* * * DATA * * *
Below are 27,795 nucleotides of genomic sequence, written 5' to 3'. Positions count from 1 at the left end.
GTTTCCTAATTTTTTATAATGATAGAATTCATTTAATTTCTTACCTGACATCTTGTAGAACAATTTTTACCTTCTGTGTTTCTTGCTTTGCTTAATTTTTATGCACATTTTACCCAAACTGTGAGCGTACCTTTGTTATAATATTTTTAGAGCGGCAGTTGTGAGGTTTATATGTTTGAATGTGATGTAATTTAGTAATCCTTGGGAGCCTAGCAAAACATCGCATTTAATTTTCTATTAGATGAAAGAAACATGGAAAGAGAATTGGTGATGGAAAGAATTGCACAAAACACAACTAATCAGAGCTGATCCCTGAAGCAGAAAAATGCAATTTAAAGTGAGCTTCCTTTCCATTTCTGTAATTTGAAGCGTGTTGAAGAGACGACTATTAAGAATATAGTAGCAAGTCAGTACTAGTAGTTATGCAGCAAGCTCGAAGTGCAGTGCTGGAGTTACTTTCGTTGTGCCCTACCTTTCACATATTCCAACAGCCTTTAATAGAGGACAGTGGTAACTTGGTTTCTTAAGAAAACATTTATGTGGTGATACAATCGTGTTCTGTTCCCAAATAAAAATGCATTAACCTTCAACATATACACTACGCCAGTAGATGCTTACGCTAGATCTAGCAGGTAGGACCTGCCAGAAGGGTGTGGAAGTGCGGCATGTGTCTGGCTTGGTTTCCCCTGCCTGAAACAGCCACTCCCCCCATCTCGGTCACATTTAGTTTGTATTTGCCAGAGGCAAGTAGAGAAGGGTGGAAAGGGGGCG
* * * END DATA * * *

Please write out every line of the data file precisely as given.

Below are 27,795 nucleotides of genomic sequence, written 5' to 3'. Positions count from 1 at the left end.
GTTTCCTAATTTTTTATAATGATAGAATTCATTTAATTTCTTACCTGACATCTTGTAGAACAATTTTTACCTTCTGTGTTTCTTGCTTTGCTTAATTTTTATGCACATTTTACCCAAACTGTGAGCGTACCTTTGTTATAATATTTTTAGAGCGGCAGTTGTGAGGTTTATATGTTTGAATGTGATGTAATTTAGTAATCCTTGGGAGCCTAGCAAAACATCGCATTTAATTTTCTATTAGATGAAAGAAACATGGAAAGAGAATTGGTGATGGAAAGAATTGCACAAAACACAACTAATCAGAGCTGATCCCTGAAGCAGAAAAATGCAATTTAAAGTGAGCTTCCTTTCCATTTCTGTAATTTGAAGCGTGTTGAAGAGACGACTATTAAGAATATAGTAGCAAGTCAGTACTAGTAGTTATGCAGCAAGCTCGAAGTGCAGTGCTGGAGTTACTTTCGTTGTGCCCTACCTTTCACATATTCCAACAGCCTTTAATAGAGGACAGTGGTAACTTGGTTTCTTAAGAAAACATTTATGTGGTGATACAATCGTGTTCTGTTCCCAAATAAAAATGCATTAACCTTCAACATATACACTACGCCAGTAGATGCTTACGCTAGATCTAGCAGGTAGGACCTGCCAGAAGGGTGTGGAAGTGCGGCATGTGTCTGGCTTGGTTTCCCCTGCCTGAAACAGCCACTCCCCCCATCTCGGTCACATTTAGTTTGTATTTGCCAGAGGCAAGTAGAGAAGGGTGGAAAGGGGGCG